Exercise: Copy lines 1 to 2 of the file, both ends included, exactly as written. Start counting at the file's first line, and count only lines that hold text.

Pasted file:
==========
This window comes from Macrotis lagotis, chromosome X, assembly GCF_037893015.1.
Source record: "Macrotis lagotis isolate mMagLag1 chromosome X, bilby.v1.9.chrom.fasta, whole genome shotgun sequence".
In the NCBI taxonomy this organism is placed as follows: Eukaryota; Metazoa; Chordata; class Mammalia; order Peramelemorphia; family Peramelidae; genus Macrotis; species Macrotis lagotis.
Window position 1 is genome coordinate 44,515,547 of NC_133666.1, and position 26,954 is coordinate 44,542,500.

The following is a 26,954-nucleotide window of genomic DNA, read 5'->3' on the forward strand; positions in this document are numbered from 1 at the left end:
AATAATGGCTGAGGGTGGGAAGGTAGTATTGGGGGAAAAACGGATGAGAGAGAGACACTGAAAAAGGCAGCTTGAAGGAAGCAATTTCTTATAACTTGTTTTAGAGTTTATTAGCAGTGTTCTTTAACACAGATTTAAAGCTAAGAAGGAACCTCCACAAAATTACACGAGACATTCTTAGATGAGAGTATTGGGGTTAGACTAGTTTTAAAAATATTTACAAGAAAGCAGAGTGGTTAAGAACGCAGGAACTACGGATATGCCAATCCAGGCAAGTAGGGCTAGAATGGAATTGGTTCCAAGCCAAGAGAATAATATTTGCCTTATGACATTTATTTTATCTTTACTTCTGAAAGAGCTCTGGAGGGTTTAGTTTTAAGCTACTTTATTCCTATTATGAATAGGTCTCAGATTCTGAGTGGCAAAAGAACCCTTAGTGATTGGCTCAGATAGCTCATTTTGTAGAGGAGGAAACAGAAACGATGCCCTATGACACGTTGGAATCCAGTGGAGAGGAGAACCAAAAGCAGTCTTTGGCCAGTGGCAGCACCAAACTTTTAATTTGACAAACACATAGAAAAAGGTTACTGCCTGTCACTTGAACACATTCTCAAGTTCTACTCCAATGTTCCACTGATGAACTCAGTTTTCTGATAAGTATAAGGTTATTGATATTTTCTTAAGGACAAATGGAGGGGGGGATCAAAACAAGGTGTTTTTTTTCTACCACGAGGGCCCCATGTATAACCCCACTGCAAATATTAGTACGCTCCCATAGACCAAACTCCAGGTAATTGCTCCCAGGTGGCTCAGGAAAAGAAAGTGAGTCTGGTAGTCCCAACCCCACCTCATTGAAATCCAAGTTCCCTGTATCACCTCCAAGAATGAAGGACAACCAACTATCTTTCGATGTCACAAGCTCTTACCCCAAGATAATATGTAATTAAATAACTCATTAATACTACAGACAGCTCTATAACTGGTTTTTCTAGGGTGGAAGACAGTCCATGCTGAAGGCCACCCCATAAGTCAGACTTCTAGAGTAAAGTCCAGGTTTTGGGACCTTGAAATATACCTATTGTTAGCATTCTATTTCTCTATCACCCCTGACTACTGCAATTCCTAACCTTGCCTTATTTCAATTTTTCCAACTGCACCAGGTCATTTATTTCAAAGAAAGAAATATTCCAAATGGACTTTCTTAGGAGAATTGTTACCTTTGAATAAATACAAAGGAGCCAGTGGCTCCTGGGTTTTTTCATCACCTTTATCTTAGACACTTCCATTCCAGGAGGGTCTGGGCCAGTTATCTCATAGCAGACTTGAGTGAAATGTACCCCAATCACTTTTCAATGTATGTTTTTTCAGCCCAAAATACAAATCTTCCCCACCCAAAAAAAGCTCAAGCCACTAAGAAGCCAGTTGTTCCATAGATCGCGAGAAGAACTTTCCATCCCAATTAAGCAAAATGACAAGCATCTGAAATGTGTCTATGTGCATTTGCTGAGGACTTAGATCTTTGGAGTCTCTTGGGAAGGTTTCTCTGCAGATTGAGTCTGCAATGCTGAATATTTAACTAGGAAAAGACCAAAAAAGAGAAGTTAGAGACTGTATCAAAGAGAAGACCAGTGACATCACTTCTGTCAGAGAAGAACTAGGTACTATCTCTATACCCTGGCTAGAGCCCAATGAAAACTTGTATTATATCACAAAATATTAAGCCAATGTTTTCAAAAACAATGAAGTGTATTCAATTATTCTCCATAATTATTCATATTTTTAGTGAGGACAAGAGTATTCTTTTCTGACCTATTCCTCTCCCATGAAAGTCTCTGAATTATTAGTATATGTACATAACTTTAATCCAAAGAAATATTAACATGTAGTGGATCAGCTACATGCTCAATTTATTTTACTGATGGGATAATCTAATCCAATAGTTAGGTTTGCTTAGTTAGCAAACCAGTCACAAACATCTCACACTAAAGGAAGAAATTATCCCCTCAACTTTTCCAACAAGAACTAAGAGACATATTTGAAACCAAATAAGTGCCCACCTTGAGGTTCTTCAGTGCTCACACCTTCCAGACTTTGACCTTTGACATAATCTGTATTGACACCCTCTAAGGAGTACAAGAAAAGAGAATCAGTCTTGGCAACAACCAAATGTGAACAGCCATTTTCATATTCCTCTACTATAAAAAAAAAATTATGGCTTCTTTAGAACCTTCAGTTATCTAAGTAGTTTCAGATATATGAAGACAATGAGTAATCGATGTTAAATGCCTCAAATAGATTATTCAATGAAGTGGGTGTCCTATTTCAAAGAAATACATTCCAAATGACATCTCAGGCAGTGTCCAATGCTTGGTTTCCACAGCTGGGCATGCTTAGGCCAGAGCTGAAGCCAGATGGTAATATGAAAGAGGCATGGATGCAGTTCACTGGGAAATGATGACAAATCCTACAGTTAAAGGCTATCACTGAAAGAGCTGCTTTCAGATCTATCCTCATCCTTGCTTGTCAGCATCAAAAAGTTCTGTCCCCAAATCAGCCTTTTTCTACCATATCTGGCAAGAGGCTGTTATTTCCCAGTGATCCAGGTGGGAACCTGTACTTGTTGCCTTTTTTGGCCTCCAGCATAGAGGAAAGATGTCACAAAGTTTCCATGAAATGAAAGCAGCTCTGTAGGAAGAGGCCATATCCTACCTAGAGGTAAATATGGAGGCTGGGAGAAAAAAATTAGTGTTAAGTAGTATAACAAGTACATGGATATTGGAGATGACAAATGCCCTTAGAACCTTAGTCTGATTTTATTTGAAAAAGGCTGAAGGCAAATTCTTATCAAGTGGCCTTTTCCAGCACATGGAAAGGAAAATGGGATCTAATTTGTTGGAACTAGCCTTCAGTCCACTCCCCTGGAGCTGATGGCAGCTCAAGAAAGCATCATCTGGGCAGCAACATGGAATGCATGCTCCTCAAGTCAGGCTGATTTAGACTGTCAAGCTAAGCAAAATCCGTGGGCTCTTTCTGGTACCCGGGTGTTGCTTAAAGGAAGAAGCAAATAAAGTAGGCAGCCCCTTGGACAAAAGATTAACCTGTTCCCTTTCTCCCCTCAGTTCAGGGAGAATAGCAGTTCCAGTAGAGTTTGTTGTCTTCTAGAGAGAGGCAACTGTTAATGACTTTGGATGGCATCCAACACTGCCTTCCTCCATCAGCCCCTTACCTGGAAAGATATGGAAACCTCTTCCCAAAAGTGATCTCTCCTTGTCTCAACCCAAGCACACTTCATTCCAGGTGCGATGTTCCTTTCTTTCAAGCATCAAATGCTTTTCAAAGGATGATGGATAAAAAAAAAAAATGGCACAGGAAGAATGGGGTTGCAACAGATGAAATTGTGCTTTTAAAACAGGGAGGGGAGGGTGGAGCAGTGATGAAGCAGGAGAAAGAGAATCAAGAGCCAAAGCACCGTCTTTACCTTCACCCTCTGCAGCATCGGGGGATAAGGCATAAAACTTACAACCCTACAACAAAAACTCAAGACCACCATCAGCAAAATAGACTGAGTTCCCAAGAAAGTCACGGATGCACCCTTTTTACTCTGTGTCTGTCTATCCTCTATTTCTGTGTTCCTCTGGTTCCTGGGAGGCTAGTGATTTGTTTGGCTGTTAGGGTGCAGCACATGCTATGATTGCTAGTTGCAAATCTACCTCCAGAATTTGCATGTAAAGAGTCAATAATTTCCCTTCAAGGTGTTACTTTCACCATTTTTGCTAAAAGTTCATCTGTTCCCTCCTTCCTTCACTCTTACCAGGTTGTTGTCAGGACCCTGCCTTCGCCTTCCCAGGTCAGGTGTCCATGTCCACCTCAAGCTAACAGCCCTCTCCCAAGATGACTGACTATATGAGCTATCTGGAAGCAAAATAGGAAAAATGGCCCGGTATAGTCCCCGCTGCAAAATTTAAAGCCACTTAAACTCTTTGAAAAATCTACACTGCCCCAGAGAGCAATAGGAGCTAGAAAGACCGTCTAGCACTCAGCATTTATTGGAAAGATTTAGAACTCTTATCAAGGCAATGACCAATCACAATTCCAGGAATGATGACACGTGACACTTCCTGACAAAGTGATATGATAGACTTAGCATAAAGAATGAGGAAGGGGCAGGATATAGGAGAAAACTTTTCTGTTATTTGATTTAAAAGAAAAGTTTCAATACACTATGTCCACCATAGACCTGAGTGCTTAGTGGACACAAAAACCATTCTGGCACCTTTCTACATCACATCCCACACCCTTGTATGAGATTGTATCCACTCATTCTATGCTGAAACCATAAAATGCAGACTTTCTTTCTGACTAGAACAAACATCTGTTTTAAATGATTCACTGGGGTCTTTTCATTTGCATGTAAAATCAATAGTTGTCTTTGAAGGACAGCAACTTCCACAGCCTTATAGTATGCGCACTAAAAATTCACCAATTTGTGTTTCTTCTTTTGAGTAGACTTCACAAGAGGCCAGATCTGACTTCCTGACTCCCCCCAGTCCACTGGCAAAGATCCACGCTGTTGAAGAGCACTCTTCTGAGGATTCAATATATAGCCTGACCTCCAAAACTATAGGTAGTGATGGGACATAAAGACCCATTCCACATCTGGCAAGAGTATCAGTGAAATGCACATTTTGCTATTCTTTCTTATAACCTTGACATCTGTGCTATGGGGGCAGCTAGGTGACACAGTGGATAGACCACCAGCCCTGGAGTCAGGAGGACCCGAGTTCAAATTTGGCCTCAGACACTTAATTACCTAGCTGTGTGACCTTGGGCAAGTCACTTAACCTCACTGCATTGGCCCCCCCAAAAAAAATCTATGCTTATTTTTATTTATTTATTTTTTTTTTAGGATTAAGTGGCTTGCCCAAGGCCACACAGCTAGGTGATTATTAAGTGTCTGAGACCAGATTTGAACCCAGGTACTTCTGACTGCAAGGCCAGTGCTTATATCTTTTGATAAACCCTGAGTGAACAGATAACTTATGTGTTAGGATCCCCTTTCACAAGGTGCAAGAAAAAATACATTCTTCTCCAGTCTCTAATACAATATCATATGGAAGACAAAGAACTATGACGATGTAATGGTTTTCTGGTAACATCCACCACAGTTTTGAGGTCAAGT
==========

This window comes from Macrotis lagotis, chromosome X, assembly GCF_037893015.1.
Source record: "Macrotis lagotis isolate mMagLag1 chromosome X, bilby.v1.9.chrom.fasta, whole genome shotgun sequence".